goal review

NHL GMs propose small change to offside rule that could save big headaches

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The NHL’s GMs reportedly proposed a subtle but potentially headache-preventing change to the offside rule during recent meetings.

The amended rule would parallel “breaking the plane” in football.

NHL Network’s EJ Hradek summarizes the minor-yet-potentially-helpful tweek pretty well:

Note that this proposal needs to go through a few layers before the change is complete. It needs to be approved by the NHL’s Board of Governors and Competition Committee for this tweak to happen.

“When we met with our breakout group [Monday], the group thought that it was tough watching a game, especially with our skilled players, when we see a nice goal being scored and there’s a delay and there’s a challenge and we’re taking down good hockey goals because the guy’s toe is slightly off the ice or he’s in a crossing over motion where the majority of his body is still in the neutral zone but his skate is not touching the ice,” NHL senior vice president of hockey operations Kris King said via NHL.com. “They felt a lot of times the guy that is offside isn’t even involved in the rush. They just felt the skate in the air really didn’t have a lot of bearing on any of these goals.”

NHL.com’s Dan Rosen shared some interesting numbers:

The NHL reported that 18 coach’s challenges through 1,015 games played this season have been for skate in the air plays, and of those 14 led to goals being removed. There were 26 skate in the air challenges through 1,015 games last season leading to 16 goals removed.

Chances are, there will still be plenty of instances of eye-roll-worthy reviews, as offside vs. onside could still be up to plenty of debate. Even so, any tweak that might not force officials and telecasts to study small differences with Zapruder-film rewinds would be good for our collective mental health.

Er, although, fans griping about how goals A-Z should have counted (and so on) might destroy any would-be regained mental health so … *sigh* what can you do?

NHL GMs discussed a tweak like this in late March 2017, but it didn’t get off the ground/break the plane.

That point is a reminder that, much like offside reviews, these processes can often feel a little marginal. Giving a little more leeway for players to avoid going offside feels like it would be more in the “spirit of the rule,” but baby steps are better than no steps at all.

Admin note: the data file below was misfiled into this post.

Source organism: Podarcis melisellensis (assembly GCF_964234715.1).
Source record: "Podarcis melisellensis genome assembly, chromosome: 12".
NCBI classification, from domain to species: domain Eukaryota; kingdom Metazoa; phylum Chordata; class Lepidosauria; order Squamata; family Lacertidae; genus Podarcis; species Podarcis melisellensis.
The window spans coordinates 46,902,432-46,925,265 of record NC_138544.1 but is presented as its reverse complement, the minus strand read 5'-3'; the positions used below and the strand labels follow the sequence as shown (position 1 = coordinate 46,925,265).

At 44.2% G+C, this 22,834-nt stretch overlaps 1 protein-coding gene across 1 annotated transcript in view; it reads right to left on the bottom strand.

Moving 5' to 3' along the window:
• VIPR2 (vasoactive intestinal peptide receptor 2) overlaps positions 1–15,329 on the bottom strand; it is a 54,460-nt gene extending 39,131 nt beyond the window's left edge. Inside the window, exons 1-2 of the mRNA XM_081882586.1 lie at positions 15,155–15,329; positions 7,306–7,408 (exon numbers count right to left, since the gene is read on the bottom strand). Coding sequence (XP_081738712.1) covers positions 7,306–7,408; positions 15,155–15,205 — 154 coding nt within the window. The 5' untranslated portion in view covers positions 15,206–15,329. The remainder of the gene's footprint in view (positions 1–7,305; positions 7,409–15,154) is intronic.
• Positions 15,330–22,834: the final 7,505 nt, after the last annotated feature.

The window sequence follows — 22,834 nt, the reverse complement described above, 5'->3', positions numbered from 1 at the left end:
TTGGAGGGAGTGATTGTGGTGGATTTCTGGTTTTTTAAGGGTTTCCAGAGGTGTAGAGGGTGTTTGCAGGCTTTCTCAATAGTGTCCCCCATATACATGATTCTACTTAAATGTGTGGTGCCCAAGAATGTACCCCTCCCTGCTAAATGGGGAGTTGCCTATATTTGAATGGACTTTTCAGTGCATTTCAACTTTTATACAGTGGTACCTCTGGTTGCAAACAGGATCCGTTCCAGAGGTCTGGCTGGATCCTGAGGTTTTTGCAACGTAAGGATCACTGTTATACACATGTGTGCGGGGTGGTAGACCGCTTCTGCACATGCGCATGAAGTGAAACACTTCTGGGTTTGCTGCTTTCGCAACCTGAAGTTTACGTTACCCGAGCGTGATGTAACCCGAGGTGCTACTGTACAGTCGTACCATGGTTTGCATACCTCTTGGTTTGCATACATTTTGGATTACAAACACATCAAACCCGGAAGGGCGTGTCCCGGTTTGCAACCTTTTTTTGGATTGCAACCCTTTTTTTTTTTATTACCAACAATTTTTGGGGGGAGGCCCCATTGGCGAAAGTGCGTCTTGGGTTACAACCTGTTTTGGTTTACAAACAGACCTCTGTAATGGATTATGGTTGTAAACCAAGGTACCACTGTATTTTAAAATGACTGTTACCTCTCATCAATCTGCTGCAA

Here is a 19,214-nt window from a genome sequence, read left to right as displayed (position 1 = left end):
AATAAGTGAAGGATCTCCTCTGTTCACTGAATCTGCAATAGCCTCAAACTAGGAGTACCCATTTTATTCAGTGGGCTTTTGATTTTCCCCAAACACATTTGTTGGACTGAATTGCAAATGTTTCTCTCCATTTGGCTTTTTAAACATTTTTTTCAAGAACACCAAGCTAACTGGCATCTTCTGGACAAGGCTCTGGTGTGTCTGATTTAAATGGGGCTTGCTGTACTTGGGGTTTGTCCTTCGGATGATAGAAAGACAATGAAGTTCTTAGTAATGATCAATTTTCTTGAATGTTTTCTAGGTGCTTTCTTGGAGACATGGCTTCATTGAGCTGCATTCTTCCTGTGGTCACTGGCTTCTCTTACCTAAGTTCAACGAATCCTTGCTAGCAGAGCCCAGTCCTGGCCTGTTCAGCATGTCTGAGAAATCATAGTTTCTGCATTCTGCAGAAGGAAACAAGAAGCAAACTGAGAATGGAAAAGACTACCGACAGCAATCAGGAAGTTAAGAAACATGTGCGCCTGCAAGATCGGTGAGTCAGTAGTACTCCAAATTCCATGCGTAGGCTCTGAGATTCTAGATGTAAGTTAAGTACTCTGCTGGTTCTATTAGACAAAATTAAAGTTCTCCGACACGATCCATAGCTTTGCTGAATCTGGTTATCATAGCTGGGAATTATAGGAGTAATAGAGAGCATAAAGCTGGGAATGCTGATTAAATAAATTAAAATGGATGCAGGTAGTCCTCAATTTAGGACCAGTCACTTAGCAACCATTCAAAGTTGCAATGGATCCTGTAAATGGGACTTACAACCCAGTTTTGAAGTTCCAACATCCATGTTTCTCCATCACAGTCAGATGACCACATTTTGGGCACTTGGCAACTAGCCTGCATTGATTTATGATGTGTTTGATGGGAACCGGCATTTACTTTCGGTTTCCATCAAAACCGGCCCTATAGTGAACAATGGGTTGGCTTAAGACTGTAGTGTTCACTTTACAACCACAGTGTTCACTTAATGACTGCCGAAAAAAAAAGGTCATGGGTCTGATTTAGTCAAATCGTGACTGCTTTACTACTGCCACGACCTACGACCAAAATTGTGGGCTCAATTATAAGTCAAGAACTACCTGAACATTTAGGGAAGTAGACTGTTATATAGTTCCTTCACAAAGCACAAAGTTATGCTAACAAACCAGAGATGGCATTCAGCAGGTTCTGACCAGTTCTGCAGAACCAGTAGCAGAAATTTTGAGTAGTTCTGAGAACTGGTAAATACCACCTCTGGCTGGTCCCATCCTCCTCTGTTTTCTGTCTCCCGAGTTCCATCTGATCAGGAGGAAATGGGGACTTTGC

We’ll see if this small change to the offside rule makes it to fruition, and that the NHL continues to find ways to simplify its rules.

Some controversies over the years, whether this will address them all, or not:

James O’Brien is a writer for Pro Hockey Talk on NBC Sports. Drop him a line at phtblog@nbcsports.com or follow him on Twitter @cyclelikesedins.

Bruins’ goal overturned by review in Game 6

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However you feel about each call, plenty of hockey fans feel confused about what counts as goalie interference, and what’s closer to incidental contact.

During the first period of Game 6 between the Boston Bruins and Columbus Blue Jackets, it seemed like Sean Kuraly gave the Bruins a 1-0 lead, but Blue Jackets coach John Tortorella successfully challenged the call. After a lengthy challenge review, it was determined that Joakim Nordstrom “impaired” Sergei Bobrovsky‘s “ability to play his position in the crease.”

You can judge the call for yourself in the video above this post’s headline.

 [NBC 2019 STANLEY CUP PLAYOFF HUB]

Whether you agree or disagree with the call, the bottom line is that Game 6 went back to 0-0, which remains the score as of this writing. The game is airing on NBCSN (Stream here).

Here’s the full explanation release from the NHL:

Bruins fans may be grumbling a bit extra, as there was a noteworthy goal that went against them. It seemed like Zach Hyman bumped Tuukka Rask before Auston Matthews‘ goal counted in Game 5 of that Round 1 series, but the review went Toronto’s way.

See at around the three-minute mark of the highlights:

James O’Brien is a writer for Pro Hockey Talk on NBC Sports. Drop him a line at phtblog@nbcsports.com or follow him on Twitter @cyclelikesedins.

The NHL’s new coach’s challenge and timeouts

AP
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For better or worse, NFL coaches often get critiqued for the way they challenge plays, with a big reason being that they may waste potentially precious timeouts.

NHL coaches only have one to work with per game, and with the new challenge system in mind, the New York Post’s Larry Brooks points out how that is changing a subtle-if-important coaching strategy.

How many bench bosses will take a time out earlier in a game, knowing that doing so will mean they lose their challenge option? Specifically, this comes into question when a coach would otherwise rest winded players on an icing call.

“You’d have to have five guys out there for such an extended period of time to call one, and even then, it would be an extremely difficult call,” Alain Vigneault told Brooks. “If you know that they have nothing in the tank, then you might have no other choice. … But I don’t know. … You don’t want to lose that [ability to] challenge.”

There’s already an example or two of coaches being thrifty with their single timeout per contest.

Brooks poses a fairly simple and logical tweak, then:

The league could — and I would suggest probably should — amend the rule so each team is given one challenge opportunity plus one timeout. Yes this likely would add another 1:30 or so to the game, but chances are icings will be followed by delaying tactics that only will frustrate everyone.

What do you think? Should the NHL stick with the current setup or adjust it based on Brooks’ suggestion?